Varicella (Chickenpox) Deaths
Infectious agent: : Varicella-zoster virus
Description of illness:
Deaths due to primary infection with varicella zoster virus (VZV), or chickenpox, are extremely rare in the United States due to high rates of routine childhood immunization. Although people with weakened immune systems are at highest risk of fatal infection, death can occur in healthy, unvaccinated children or adults. A primary infection of varicella may start with a 1-2 days of fever and malaise prior to rash onset in adults. In children, the first sign of disease is rash. The rash, which is composed of crops or waves of itchy, blister-like lesions that crust over as they resolve, usually starts on the head and descends to the trunk and extremities. A person can spread varicella 1-2 days prior to rash onset until all blisters have dried and scabbed-over (usually 5-7 days). Primary varicella in previously vaccinated persons is usually much milder, and may have fewer than 50 lesions. Deaths may result from primary varicella infection of the brain (encephalitis), pneumonia, or secondary bacterial infections.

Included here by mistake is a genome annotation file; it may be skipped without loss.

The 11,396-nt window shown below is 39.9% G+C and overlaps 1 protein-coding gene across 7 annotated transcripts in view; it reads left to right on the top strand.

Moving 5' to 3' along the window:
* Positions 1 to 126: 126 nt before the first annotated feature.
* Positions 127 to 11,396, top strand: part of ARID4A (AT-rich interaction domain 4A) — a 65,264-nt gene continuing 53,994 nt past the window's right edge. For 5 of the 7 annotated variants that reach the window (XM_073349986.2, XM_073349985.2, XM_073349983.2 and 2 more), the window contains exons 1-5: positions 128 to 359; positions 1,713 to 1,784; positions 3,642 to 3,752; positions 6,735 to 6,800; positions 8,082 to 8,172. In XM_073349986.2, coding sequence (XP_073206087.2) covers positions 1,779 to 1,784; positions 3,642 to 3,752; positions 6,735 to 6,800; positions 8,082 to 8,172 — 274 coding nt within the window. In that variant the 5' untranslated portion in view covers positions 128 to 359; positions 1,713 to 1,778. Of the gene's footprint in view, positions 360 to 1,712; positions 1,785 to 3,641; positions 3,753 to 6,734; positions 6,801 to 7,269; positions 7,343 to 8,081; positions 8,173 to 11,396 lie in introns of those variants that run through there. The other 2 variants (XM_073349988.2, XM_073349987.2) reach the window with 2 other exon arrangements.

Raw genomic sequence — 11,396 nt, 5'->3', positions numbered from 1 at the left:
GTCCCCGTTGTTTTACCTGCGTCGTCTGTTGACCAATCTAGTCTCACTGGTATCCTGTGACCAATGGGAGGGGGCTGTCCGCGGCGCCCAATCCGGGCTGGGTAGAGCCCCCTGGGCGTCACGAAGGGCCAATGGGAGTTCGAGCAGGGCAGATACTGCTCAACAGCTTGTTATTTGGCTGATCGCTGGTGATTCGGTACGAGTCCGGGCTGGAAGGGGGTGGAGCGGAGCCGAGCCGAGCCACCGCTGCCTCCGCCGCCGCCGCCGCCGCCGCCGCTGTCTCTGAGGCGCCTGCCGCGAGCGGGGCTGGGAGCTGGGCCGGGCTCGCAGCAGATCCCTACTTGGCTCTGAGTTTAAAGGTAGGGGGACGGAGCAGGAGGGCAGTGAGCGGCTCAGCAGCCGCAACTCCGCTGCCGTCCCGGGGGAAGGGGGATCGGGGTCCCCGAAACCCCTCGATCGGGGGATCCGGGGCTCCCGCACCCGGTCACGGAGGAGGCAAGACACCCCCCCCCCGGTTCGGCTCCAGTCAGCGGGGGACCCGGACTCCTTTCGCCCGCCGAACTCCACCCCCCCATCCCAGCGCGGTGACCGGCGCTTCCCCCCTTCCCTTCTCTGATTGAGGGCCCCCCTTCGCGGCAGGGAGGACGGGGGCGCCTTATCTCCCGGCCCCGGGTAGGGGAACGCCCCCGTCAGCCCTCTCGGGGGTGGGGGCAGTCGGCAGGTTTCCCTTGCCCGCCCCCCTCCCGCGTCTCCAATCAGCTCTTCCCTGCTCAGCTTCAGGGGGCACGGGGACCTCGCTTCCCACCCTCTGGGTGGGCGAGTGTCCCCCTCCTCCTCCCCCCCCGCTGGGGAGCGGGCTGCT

Individual cases of varicella are not reportable in Tennessee: only varicella outbreaks or deaths associated with primary varicella infection are reportable. Deaths related to reactivation of latent infection (herpes zoster/shingles) are not reportable – herpes zoster is most likely to occur in the elderly, but can occur in any person who has ever had chickenpox.